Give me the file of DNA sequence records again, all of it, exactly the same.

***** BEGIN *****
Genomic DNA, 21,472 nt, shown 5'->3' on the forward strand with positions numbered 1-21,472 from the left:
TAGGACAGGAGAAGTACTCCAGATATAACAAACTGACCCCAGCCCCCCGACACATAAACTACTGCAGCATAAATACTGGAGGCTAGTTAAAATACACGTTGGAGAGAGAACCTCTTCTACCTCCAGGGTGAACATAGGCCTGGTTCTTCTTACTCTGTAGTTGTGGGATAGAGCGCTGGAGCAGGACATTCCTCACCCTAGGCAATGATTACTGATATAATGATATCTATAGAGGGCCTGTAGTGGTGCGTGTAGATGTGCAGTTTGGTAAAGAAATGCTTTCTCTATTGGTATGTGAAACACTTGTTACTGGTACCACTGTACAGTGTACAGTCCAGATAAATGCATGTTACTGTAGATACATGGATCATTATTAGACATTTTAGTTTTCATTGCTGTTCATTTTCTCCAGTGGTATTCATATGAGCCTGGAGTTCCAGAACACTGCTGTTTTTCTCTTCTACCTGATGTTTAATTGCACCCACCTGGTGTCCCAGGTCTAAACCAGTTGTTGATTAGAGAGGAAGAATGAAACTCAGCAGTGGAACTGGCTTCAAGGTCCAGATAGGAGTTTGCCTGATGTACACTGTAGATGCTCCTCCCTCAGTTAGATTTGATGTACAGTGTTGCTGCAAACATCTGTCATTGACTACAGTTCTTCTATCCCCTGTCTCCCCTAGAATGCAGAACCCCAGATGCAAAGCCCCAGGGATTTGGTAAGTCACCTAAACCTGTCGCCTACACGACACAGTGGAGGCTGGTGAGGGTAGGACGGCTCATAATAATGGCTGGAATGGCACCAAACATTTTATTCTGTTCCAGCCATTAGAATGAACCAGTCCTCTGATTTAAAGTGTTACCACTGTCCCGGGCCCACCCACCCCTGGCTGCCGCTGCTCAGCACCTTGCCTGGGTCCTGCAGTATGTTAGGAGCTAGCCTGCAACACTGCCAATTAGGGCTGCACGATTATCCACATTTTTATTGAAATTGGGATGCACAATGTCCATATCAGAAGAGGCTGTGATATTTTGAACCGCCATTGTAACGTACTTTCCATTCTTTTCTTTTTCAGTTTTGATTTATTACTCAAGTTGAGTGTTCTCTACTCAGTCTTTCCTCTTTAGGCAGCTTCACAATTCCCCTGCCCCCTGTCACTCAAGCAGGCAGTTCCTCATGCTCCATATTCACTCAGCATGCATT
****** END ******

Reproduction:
Genomic DNA, 21,472 nt, shown 5'->3' on the forward strand with positions numbered 1-21,472 from the left:
TAGGACAGGAGAAGTACTCCAGATATAACAAACTGACCCCAGCCCCCCGACACATAAACTACTGCAGCATAAATACTGGAGGCTAGTTAAAATACACGTTGGAGAGAGAACCTCTTCTACCTCCAGGGTGAACATAGGCCTGGTTCTTCTTACTCTGTAGTTGTGGGATAGAGCGCTGGAGCAGGACATTCCTCACCCTAGGCAATGATTACTGATATAATGATATCTATAGAGGGCCTGTAGTGGTGCGTGTAGATGTGCAGTTTGGTAAAGAAATGCTTTCTCTATTGGTATGTGAAACACTTGTTACTGGTACCACTGTACAGTGTACAGTCCAGATAAATGCATGTTACTGTAGATACATGGATCATTATTAGACATTTTAGTTTTCATTGCTGTTCATTTTCTCCAGTGGTATTCATATGAGCCTGGAGTTCCAGAACACTGCTGTTTTTCTCTTCTACCTGATGTTTAATTGCACCCACCTGGTGTCCCAGGTCTAAACCAGTTGTTGATTAGAGAGGAAGAATGAAACTCAGCAGTGGAACTGGCTTCAAGGTCCAGATAGGAGTTTGCCTGATGTACACTGTAGATGCTCCTCCCTCAGTTAGATTTGATGTACAGTGTTGCTGCAAACATCTGTCATTGACTACAGTTCTTCTATCCCCTGTCTCCCCTAGAATGCAGAACCCCAGATGCAAAGCCCCAGGGATTTGGTAAGTCACCTAAACCTGTCGCCTACACGACACAGTGGAGGCTGGTGAGGGTAGGACGGCTCATAATAATGGCTGGAATGGCACCAAACATTTTATTCTGTTCCAGCCATTAGAATGAACCAGTCCTCTGATTTAAAGTGTTACCACTGTCCCGGGCCCACCCACCCCTGGCTGCCGCTGCTCAGCACCTTGCCTGGGTCCTGCAGTATGTTAGGAGCTAGCCTGCAACACTGCCAATTAGGGCTGCACGATTATCCACATTTTTATTGAAATTGGGATGCACAATGTCCATATCAGAAGAGGCTGTGATATTTTGAACCGCCATTGTAACGTACTTTCCATTCTTTTCTTTTTCAGTTTTGATTTATTACTCAAGTTGAGTGTTCTCTACTCAGTCTTTCCTCTTTAGGCAGCTTCACAATTCCCCTGCCCCCTGTCACTCAAGCAGGCAGTTCCTCATGCTCCATATTCACTCAGCATGCATT